Gold surges to its highest level in over a year after Russia launches attacks on Ukraine
Goldfutures jumped 2.8% to a 13-month high of $1,965 on Thursday after Russian forces attacked Ukraine. Silver, nickel and other metalsgained as investors sought out safe-haven assets while global stocks tumbled.
Gold prices jumped Thursday to reach their highest level in more than a year, and palladium surged, as Russian forces attacked Ukraine in an extensive air and ground offensive.
Gold futures were up 2.8% at $1,965 per ounce, their highest level since January 2021, as of 7 a.m. ET. The precious metal is seen as a "safe-haven" asset in times of crisis, and its gains came as investors fled risk and as global stocks slumped.
Elsewhere in metals, silver rose 3.2% to $25.32 per ounce, its highest level since November last year, while nickel, palladium and aluminum also rose sharply.
Russia attacked Ukraine early Thursday morning on the orders of President Vladimir Putin, in what Ukraine's foreign minister called a "full-scale invasion." Its forces advanced on its neighbor by land, air and sea in the biggest attack by one European state against another since World War II, according to a Reuters report.
Saxo Bank strategist Ole Hansen said the safe-haven demand for gold is offsetting the negative impact of a stronger dollar. He said gold could reach $2,000 per ounce.
"Gold and silver are likely to remain in demand, with bonds struggling to provide the usual safe haven, as this conflict comes with even higher inflation as a product," Hansen said in a note.
"In addition, central banks must balance rate hikes against an accelerated economic slowdown, and any lowering of the current 7 rate hike expectations will further support the metals," he added.
The yield on the US 10-year Treasury note fell to 1.849% early Thursday, from 1.997% Wednesday, while the dollar index gained 1.05%.
The US Federal Reserve is preparing to increase interest rates in 2022, to try to tame red-hot inflation levels. Sanctions against Russia may restrict supply of oil and gas, and the knock-on rises in energy prices for consumers would put on more inflation pressure.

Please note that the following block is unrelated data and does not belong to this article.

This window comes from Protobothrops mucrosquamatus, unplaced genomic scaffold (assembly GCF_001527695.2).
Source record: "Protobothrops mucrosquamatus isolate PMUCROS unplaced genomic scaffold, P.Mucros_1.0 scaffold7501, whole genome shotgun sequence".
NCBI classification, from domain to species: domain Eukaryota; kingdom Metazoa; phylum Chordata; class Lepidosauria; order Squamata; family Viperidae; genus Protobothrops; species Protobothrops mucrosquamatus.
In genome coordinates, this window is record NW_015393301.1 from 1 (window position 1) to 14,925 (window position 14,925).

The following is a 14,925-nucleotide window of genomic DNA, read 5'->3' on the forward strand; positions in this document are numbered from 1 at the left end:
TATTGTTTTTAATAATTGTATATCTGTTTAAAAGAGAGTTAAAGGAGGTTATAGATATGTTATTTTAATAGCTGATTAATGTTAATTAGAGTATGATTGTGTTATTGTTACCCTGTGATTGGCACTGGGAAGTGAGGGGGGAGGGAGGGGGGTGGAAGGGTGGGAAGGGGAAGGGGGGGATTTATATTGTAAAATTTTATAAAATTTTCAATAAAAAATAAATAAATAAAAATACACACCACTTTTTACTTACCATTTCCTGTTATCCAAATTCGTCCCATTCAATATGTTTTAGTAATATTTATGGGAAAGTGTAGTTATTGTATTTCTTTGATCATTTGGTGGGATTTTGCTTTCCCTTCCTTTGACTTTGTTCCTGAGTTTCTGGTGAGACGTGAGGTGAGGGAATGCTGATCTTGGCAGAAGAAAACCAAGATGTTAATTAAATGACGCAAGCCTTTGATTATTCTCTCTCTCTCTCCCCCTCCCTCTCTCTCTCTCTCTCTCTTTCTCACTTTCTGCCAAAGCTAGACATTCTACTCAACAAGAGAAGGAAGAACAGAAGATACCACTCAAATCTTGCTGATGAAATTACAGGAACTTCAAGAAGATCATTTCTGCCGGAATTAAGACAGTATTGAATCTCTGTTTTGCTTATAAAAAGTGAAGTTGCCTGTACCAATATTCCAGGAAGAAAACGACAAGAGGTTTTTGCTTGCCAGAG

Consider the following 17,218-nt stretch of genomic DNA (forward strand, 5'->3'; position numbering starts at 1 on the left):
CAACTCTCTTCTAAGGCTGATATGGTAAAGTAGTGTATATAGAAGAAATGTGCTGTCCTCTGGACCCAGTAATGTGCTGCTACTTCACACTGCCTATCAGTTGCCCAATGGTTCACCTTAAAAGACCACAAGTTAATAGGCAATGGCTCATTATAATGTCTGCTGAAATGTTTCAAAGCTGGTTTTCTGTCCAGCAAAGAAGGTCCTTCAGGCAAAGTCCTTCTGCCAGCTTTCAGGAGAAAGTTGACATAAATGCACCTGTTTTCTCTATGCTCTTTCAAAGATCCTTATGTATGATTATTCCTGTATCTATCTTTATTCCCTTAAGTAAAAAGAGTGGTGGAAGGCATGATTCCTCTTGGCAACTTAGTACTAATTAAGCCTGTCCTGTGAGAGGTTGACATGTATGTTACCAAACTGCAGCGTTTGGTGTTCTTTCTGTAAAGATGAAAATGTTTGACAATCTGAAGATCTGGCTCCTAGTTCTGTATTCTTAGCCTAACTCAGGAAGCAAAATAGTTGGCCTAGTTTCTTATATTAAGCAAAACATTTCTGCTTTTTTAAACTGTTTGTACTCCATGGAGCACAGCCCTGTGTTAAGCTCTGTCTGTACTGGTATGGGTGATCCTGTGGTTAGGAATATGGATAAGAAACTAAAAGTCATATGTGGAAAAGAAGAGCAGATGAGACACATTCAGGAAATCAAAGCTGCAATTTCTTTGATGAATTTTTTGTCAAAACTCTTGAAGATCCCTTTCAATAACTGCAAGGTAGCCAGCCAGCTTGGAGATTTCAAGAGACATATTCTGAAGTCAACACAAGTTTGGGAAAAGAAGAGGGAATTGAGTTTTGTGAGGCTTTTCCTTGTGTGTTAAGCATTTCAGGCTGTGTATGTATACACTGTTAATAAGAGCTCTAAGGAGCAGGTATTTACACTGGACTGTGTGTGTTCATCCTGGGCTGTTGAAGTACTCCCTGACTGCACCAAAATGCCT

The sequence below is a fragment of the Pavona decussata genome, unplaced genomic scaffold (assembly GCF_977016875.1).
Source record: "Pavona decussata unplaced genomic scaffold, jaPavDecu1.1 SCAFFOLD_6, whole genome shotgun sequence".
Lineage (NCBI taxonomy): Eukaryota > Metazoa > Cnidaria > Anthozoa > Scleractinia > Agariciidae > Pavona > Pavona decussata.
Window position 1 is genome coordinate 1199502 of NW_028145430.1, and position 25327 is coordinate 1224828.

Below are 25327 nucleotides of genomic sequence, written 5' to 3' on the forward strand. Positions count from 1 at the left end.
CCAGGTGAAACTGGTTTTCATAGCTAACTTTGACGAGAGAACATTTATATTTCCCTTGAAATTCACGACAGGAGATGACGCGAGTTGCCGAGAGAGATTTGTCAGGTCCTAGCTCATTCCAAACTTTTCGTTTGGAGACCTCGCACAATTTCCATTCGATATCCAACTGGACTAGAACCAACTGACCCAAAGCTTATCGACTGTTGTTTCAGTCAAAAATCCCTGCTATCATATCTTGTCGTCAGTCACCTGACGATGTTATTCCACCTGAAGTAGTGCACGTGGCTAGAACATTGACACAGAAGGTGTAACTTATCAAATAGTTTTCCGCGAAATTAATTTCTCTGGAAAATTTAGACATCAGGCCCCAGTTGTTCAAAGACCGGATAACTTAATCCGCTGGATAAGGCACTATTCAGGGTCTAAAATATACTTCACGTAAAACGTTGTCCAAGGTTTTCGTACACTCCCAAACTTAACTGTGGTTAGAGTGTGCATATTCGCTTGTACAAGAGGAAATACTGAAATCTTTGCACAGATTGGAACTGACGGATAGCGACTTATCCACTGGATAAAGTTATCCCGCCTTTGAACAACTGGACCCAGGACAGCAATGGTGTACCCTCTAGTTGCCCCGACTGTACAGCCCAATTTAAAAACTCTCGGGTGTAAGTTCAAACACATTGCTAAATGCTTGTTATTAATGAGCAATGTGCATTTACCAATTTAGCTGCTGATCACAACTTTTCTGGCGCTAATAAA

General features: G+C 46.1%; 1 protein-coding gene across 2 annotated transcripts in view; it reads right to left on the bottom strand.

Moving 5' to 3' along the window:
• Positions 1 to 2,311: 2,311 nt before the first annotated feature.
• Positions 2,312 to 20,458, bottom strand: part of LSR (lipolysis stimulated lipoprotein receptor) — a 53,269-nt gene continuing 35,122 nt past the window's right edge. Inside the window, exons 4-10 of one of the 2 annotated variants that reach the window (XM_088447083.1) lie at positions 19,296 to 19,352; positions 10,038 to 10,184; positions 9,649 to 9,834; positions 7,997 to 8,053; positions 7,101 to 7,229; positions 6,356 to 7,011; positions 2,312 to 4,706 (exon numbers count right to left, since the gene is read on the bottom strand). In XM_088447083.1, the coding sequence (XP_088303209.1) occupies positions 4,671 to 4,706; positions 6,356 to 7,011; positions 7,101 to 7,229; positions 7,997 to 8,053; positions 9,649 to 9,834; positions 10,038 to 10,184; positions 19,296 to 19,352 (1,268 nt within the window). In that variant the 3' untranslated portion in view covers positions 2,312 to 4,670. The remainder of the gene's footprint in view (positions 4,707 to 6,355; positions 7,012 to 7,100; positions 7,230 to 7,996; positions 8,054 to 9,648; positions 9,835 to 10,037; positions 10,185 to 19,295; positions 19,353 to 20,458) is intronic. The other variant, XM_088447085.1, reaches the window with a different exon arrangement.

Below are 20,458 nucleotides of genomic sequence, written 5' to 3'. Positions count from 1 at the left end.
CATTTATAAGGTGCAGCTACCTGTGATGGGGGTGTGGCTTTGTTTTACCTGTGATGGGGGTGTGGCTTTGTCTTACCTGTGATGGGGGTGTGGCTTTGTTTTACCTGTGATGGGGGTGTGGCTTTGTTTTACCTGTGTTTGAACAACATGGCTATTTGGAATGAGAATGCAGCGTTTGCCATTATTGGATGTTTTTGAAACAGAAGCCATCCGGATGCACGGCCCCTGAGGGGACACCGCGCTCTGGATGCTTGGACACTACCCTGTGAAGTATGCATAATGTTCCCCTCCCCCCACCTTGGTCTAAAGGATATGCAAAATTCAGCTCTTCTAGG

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The US and the UK have imposed sanctions, and EU leader Ursula von der Leyen on Thursday promised to block Russia's access to
Russia is one of the largest producers of nickel — a key component in steel-making — and aluminum, and prices for both metals rose sharply. Nickel was up 6.4% at $25,965 a tonne, its highest level in over a decade, while aluminum moved up 5.3% to $3,468 per tonne.
"An already tight aluminium and nickel market could get even tighter on supply disruptions due to sanctions and due to soaring cost of production through higher input cost from energy," Hansen said.
Russia dominates the precious metals trade, exporting 45.6% of the world's palladium, according to ADM Investor Services. It is also the source of 15.1% of the world's platinum, and 9.2% of the world's gold, the brokerage found.
Palladium rose 6% to $2,604.52 per ounce on Thursday, and extended its year-to-date gain to above 36%.
Further, tougher sanctions are now likely in the pipeline for Russia, which could hit back by stopping the flow of palladium, a key component in autocatalysts, according to Commerzbank analyst Daniel Briesemann.
"We expect Russia to respond with retaliatory measures, which could include suspending exports of key
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